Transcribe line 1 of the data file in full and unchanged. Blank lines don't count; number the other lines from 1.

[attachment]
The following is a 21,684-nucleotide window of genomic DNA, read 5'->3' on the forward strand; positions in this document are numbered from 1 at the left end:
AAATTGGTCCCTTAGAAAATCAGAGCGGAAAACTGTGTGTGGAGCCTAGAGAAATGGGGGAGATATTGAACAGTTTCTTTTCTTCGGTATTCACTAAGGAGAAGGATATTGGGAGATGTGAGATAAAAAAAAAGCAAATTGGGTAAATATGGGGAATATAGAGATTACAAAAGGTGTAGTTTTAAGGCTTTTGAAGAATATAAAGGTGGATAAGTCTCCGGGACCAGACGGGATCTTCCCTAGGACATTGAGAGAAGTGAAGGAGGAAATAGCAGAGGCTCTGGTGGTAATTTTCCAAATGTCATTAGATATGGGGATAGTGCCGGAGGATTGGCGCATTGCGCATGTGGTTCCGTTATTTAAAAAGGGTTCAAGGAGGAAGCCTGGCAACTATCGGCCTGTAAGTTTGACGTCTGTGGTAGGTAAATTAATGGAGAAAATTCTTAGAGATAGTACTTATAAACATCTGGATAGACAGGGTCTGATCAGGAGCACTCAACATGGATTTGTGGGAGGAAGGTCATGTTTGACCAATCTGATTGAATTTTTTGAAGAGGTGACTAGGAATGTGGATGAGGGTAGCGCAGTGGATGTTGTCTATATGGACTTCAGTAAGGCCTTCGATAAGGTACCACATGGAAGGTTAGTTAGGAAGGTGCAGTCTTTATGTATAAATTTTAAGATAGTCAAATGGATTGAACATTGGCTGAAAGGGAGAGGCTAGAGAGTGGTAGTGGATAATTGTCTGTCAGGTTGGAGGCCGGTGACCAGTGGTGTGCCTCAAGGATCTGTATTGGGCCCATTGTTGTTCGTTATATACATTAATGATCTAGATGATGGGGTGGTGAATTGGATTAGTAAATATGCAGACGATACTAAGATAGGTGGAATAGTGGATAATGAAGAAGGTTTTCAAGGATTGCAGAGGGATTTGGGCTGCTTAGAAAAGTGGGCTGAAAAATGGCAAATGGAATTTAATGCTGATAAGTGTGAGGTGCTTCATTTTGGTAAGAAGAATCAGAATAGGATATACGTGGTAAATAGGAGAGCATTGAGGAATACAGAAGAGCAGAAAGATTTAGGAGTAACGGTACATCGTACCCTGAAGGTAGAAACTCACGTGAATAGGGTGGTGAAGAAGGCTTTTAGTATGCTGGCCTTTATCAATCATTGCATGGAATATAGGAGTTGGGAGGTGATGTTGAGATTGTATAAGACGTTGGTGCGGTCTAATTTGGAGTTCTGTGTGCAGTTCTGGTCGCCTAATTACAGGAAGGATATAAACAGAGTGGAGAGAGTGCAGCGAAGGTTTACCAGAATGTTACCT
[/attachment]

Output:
The following is a 21,684-nucleotide window of genomic DNA, read 5'->3' on the forward strand; positions in this document are numbered from 1 at the left end: